A Storm of Strawberries

240p. Yellow Jacket. Mar. 2019. Tr $16.99. ISBN 9781499808384.
Gr 4–6—Twelve-year-old Darby, who has Down Syndrome, comes from a blended family whose strawberry farm is at risk because of a coming tornado. To complicate matters, her older sister Kaydee brings home a weekend guest, Lissa, who is not merely a friend, but a romantic partner. As the storm brings chaos outside, so do the mounting jealousies and misunderstandings within the family. When the romantic and sexual nature of the teenage girls' relationship is made plain to Darby's parents, the confrontation that follows gives Darby the opportunity to stand up for her sister and remind her family of the values of inclusivity and respect. Darby is, at times, deeply reflective and knowing. For example, she waxes poetic about her family situation, artfully invoking the metaphor of a kaleidoscope to describe the patterns of conversations around her. At other times, she is more naive or even confused by commonplace objects or concepts. When the stakes are highest—during and after a confrontation when Kaydee and Lissa are accidentally outed to her parents—the narrative gets muddied by inconsistent behavior on the part of the parents. There are other small problems with the narrative, such as the passing mention that their brother Olly is allergic to strawberries, which is never revisited. The strawberry farm workers, many of whom are immigrants, are undeveloped characters.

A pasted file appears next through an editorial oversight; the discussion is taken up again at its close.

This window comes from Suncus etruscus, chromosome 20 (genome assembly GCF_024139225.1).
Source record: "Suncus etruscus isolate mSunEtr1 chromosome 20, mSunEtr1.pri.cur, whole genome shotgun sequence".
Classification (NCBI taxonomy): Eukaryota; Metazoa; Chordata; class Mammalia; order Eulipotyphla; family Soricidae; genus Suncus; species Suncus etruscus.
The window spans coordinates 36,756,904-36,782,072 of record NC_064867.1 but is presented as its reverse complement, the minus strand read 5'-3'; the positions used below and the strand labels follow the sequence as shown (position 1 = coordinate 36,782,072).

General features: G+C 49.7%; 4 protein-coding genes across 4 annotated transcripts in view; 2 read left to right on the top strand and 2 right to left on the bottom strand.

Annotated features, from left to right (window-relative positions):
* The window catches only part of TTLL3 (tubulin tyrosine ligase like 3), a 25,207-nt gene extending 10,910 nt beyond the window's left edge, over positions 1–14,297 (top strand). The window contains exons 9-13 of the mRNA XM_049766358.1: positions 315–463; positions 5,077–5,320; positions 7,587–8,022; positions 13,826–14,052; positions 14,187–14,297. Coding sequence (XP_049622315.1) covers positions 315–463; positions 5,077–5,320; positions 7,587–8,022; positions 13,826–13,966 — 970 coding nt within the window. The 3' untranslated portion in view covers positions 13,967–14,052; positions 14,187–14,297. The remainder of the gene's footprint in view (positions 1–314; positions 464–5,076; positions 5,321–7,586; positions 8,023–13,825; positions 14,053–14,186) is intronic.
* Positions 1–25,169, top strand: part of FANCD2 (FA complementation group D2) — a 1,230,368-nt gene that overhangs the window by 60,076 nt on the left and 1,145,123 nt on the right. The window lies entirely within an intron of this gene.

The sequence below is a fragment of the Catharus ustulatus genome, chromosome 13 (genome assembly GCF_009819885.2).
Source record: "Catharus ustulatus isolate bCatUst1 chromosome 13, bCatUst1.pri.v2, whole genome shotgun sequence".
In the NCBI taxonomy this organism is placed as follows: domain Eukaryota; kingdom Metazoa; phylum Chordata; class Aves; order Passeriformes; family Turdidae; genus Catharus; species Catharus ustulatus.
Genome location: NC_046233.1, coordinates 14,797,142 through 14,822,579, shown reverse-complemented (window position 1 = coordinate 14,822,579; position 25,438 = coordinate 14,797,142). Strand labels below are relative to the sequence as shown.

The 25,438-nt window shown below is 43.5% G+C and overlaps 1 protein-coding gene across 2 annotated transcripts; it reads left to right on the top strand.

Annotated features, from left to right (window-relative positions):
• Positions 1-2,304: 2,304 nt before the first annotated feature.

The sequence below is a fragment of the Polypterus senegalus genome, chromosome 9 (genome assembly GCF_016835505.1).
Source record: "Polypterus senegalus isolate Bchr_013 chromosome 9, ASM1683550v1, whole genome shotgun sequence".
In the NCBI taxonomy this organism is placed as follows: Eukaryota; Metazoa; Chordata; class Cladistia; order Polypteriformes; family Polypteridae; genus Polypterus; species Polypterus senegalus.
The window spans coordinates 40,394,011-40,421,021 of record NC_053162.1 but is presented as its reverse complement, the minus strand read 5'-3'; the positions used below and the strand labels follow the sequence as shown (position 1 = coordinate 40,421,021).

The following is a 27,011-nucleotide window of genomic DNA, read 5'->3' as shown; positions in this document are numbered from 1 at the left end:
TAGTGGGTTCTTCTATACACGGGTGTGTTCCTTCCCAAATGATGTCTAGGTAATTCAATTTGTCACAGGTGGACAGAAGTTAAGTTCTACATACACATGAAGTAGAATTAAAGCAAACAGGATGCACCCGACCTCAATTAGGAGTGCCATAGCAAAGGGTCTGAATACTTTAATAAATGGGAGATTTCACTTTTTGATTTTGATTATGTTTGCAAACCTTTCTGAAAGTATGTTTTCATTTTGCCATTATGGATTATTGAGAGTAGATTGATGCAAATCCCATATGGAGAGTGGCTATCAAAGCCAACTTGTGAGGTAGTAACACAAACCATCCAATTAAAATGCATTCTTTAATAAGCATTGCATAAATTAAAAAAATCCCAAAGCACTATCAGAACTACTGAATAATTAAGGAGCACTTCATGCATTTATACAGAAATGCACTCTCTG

VERDICT It is rare to see a middle grade novel starring a protagonist with Down Syndrome; libraries in need of narratives centering people with disabilities may want to seek this out. The inconsistencies and plot holes, however, make this a secondary purchase for most collections.

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